#WordUse Series:
You Keep Using That Word. I Do Not Think It Means What You Think It Means.

I admit I’m sometimes out of the loop. (Or behind the curve. Or whatever.) I don’t watch television and it’s only me up here in the swanky second-floor office in the pink house with the blue door, so whole fads pass me by. Whole memes pass me by.

But I am up on my word usage, kids. And Your Editor would like you to start using the word meme correctly. Let’s review. This is the definition of meme:

meme noun \ˈmēm\
plural -s
: an idea, behavior, style, or usage that spreads from person to person within a culture
Origin of MEME
alteration of mimeme, from mim- (as in mimesis) + -eme
First Known Use: 1976

So just because you add some words to a photograph—creating what I’ll call a “digital poster with a pithy saying”—and post it on Facebook or Twitter or Pinterest, that isn’t a meme.

Here’s what Wikipedia says: “An Internet meme is an idea, style or action which spreads, often as mimicry, from person to person via the Internet, as with imitating the concept. Some notable examples include: posting a photo of people in public places lying down planking, or uploading a short video of people dancing to the Harlem Shake.” (Emphasis mine.)

In other words, it’s the concept, not the thing. I just saw a blog post titled “A Collection of Memes for Writers”—and it was a dozen “digital posters with pithy sayings.” The blogger could have typed those same quotes into a bullet list—the effect would have been the same. But because someone drew a box around each quote and changed the font to Comic Sans, did that make it a meme?

No. It did not.*

A viral photograph isn’t a meme either. The Russian athletes kissing, Jennifer Lawrence tripping on her way to accept an Academy Award—those are just photographs that got shared around a lot. That photo of Scarlett Johansson falling down is just a photo too—until someone Photoshops Scarlett onto the back of a dolphin or playing bongo drums on the sidewalk. Now it’s become a meme.

Similarly, a photobomb is just a photograph with someone or something unexpected in it, like the gentleman who realized too late he’d walked into a photo of a romantic (?) marriage proposal at Disney World. It becomes a meme when the bomber shows up in iconic photos such as Cassius Clay standing over Sonny Liston in that round one knockout in 1965 or the Beatles in the Abbey Road pedestrian crossing in 1969.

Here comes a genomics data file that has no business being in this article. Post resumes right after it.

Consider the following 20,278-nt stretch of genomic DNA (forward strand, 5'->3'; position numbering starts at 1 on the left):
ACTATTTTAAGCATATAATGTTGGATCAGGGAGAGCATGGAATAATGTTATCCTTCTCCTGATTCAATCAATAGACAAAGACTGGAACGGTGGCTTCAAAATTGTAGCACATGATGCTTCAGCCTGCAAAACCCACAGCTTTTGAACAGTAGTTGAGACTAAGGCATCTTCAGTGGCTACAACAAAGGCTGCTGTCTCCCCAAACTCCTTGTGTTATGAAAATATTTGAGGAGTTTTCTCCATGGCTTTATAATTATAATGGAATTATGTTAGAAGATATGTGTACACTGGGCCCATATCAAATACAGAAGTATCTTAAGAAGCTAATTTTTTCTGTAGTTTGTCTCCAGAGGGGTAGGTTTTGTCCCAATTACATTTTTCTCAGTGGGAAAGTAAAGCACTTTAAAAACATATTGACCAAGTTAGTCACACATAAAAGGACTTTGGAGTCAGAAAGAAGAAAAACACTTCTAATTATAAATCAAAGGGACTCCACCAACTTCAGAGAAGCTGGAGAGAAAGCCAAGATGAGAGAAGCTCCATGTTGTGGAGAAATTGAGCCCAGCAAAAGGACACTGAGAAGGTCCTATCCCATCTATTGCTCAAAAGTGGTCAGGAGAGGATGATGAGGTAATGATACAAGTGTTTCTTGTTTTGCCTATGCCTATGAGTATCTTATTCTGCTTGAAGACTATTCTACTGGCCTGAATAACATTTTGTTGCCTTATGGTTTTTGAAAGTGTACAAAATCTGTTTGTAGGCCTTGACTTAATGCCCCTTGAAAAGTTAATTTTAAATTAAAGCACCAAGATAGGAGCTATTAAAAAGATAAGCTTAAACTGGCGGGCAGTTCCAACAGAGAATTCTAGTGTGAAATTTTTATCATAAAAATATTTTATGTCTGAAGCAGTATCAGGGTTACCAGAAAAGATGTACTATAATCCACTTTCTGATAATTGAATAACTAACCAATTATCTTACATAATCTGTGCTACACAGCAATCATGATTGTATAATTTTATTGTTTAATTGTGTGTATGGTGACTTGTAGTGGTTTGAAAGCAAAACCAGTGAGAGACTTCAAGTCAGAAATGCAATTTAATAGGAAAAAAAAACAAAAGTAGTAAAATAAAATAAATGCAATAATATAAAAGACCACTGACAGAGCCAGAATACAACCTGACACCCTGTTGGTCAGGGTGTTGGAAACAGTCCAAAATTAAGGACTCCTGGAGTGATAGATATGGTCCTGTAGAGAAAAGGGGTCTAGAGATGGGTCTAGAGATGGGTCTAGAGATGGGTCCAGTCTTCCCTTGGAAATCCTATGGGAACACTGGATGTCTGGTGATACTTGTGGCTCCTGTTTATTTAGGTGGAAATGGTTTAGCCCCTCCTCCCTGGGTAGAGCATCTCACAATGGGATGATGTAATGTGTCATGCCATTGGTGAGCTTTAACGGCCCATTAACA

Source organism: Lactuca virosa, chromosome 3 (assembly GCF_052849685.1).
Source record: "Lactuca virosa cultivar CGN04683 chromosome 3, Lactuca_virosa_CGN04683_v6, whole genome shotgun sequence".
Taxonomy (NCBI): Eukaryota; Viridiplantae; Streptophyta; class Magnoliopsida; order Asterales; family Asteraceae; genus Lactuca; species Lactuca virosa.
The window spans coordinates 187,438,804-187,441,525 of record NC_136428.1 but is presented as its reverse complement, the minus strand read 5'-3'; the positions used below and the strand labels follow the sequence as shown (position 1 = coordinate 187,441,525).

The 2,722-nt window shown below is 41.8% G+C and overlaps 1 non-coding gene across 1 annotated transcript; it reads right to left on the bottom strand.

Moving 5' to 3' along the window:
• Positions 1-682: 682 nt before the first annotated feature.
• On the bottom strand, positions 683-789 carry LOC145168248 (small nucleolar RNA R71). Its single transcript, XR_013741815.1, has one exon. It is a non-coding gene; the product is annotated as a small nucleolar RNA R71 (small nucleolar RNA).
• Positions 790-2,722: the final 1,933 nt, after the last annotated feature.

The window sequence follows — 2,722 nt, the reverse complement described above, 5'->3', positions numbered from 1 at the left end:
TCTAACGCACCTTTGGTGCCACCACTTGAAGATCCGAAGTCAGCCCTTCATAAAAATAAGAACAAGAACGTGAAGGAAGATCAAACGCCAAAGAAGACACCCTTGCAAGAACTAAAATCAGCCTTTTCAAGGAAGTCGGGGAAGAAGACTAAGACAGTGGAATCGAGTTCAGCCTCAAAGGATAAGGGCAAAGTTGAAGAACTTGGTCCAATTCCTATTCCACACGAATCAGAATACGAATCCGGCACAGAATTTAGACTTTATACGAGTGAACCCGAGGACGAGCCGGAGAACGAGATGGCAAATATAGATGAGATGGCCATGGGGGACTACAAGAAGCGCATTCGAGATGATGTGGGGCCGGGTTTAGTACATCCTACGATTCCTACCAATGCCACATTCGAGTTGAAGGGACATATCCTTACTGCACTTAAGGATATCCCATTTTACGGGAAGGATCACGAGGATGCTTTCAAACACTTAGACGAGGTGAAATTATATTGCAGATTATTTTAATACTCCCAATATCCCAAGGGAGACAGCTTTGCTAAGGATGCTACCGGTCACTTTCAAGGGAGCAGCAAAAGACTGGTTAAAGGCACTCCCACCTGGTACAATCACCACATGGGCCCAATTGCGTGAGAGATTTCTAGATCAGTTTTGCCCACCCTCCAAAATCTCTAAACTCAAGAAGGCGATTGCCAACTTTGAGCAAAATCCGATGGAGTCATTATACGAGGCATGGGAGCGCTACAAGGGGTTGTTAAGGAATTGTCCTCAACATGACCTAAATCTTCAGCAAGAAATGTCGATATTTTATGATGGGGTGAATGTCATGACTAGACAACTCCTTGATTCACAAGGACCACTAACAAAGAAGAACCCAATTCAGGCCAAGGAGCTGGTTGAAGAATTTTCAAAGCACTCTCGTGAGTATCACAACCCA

video of a baby polar bear taking its first steps at the Toronto Zoo is delightful, I must say. But in spite of what the folks at Know Your Meme think, this is just a viral video. However, when people all over the world create dialogue for a snippet of video—say, a four-minute scene from the movie Downfall, a 2004 German war film starring Bruno Ganz as Adolf Hitler, in which Hitler learns he’s lost his bid for, you know, world domination—you have the Hitler Reacts meme. (For example: Hitler learns of the Twitter outage, Hitler reacts to SOPA, Hitler finds out about Disney buying Star Wars, and so on.)

Not all memes are rooted in humor. A recent (2013) Facebook meme asks friends to make a list of ten books “that have stayed with you.” (These sorts of memes don’t ever seem to be written by folks who are particularly—ahem—good writers. “Stayed with you”? That’s the best we could do to articulate the notion that reading a book can profoundly affect one’s worldview?) And then there’s this. (Who knew?)

Timeliness plays a part too. Hitler Reacts is hilarious because each iteration is of the moment (and quickly becomes dated, such as Hitler reacting to Hillary Clinton’s withdrawal from the 2008 presidential race). The best memes often are, which is why they have such staying power: they’re new over and over. In the 2001 film Lord of the Rings: The Fellowship of the Ring, Boromir (played by Sean Bean), notes the task at hand is a difficult one, saying, “One does not simply walk into Mordor.” Thus we have the One Does Not Simply meme, which seems to renew itself with every season and news cycle.

One Does Not Simply tends to take the form of a photograph—a rugged Sean Bean with his hand held just so—with (as noted above) a pithy saying attached to it. But the meme itself is the concept of an advice-giving Boromir. Similarly, all I have to do is say Grumpy Cat and you know what I mean. The concept of Grumpy Cat—annoyed with the world—is a meme.

But any old photo with some pithy words on it … that’s not a meme. Got it?

It is not, however, a meme in and of itself. (Thank you, Tommy Greer.)

It is not, however, a meme in and of itself. (Thank you, Tommy Greer.)

That is all. :)

* ANOTHER UPDATE: Since I published this article three and a half years ago, the transformation of the meaning of this word is just about complete. Folks pretty much use it to mean a photo with words on it. I blame politics.

UPDATE: There’s more on this subject here.

Tweet: Your Editor would like you to start using the word meme correctly. Let’s review.
Tweet: That baby polar bear is just a viral video. But “Hitler Reacts”? That’s a meme.
Tweet: Just because you add words to a photograph & post it on Facebook, it isn’t a meme.

Disclosure of Material Connection: I have not received any compensation for writing this post. I have no material connection to the brands, products, or services that I have mentioned. I am disclosing this in accordance with the Federal Trade Commission’s 16 CFR, Part 255: “Guides Concerning the Use of Endorsements and Testimonials in Advertising.”

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